Monday, November 23, 2009

Pulled Pork Made in the Oven

For a recent office potluck, I decided to honor my Southern heritage by cooking pulled pork. While there is no substitute for wood smoked pork butt, this recipe for beer braised pork butt is as good as any pulled pork dish that can easily be cooked in a New York apartment. If the number of requests I received from my co-workers is any indication, they agreed. The recipe is quite simple, it just takes the better part of an evening to make.

First, rub the bone-in pork butt in the spice mixture. A store-bought spice rub will do, but it's best if you make your own. The rub prescribed in the recipe lends the meat a smoky flavor that gives the dish slight semblance to authentic smoke pork. Let the pork marinate for at least an hour, preferably overnight. Before you are ready to cook the pork, let it come to room temperature.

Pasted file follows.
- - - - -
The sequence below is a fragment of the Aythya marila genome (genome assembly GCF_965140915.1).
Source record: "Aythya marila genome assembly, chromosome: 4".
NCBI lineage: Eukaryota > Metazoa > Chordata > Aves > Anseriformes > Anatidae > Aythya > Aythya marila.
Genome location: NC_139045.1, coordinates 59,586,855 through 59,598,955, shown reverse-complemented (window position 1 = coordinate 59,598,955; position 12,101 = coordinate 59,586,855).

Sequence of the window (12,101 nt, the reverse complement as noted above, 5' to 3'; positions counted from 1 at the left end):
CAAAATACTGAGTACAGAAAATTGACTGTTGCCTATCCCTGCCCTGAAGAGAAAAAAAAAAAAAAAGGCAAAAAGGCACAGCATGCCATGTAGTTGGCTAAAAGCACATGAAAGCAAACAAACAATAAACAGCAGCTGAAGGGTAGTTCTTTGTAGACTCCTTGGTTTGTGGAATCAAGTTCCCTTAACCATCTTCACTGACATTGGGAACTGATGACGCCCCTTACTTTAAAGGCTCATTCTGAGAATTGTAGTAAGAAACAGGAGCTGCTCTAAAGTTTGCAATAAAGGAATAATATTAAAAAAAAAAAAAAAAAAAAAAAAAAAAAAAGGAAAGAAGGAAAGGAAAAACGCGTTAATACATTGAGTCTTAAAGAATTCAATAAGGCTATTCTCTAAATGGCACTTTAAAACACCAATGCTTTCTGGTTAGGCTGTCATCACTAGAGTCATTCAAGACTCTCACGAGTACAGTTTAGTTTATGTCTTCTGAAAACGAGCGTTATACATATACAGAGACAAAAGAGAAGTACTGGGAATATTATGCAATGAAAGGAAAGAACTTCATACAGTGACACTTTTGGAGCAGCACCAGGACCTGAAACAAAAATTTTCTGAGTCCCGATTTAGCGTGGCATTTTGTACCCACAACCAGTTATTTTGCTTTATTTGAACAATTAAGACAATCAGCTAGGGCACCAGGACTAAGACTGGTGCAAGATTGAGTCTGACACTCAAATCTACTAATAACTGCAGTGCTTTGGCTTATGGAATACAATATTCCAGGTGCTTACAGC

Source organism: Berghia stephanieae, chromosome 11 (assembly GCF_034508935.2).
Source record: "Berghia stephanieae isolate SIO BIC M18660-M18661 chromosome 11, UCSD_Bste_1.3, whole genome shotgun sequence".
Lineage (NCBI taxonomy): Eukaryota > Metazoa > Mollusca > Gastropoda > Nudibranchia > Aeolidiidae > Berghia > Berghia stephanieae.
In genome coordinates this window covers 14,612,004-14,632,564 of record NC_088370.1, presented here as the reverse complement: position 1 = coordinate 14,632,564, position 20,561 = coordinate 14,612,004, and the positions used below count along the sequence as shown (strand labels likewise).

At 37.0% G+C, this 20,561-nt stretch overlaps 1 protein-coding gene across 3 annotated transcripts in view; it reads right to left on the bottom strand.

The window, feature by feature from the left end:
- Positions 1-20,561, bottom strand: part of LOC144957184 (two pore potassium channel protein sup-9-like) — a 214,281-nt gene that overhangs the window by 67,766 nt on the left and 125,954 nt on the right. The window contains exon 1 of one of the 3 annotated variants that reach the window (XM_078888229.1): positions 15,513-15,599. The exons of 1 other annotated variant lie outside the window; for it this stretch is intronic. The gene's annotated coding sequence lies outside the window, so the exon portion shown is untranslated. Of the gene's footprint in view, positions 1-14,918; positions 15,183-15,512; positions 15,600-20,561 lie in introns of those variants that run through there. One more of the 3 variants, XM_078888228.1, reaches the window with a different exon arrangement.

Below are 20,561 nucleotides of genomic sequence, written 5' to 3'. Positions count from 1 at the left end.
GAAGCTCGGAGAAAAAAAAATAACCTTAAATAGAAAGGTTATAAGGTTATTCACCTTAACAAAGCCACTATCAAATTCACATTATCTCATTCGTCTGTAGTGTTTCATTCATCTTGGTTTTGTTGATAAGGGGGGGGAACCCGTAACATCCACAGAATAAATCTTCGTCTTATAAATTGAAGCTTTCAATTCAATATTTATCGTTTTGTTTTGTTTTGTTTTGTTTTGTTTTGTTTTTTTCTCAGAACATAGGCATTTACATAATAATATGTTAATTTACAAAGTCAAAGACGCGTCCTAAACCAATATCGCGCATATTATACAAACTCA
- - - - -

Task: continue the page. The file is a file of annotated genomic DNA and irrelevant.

Next, preheat the oven to 500F. Roast the pork until the pork blackens.

Remove the pork from the oven and reduce the heat to 325F. While the oven is cooling down, pour a 12 oz. dark beer over the pork and have one for yourself. I used Peak Organics Brown Ale. Surround the pork with several cloves of minced garlic. Finally cover it with heavy foil and poke several holes all over the foil to let some liquid escape. Let the pork braise until it is falling off the bone, about 2.5 hours. Remove the pork from the roasting pan and pour the braising liquid into a sauce pan.

Perfecting the braising liquid is key here as it will make for wonderfully moist meat. Add the ketchup, Worchestershire sauce, brown sugar, and dijon mustard to the liquid and let it simmer for about 20 minutes. Meanwhile, shred the pork with two forks:

Finally, mix as much of the liquid as desired back into the pork. It will look like too much liquid, but keep stirring it into the pork, as the meat will absorb lots of the braising liquid.

Serve the rest of the braising liquid with the pork. The pork is delicious by itself or a sandwich on a potato roll with cole slaw.

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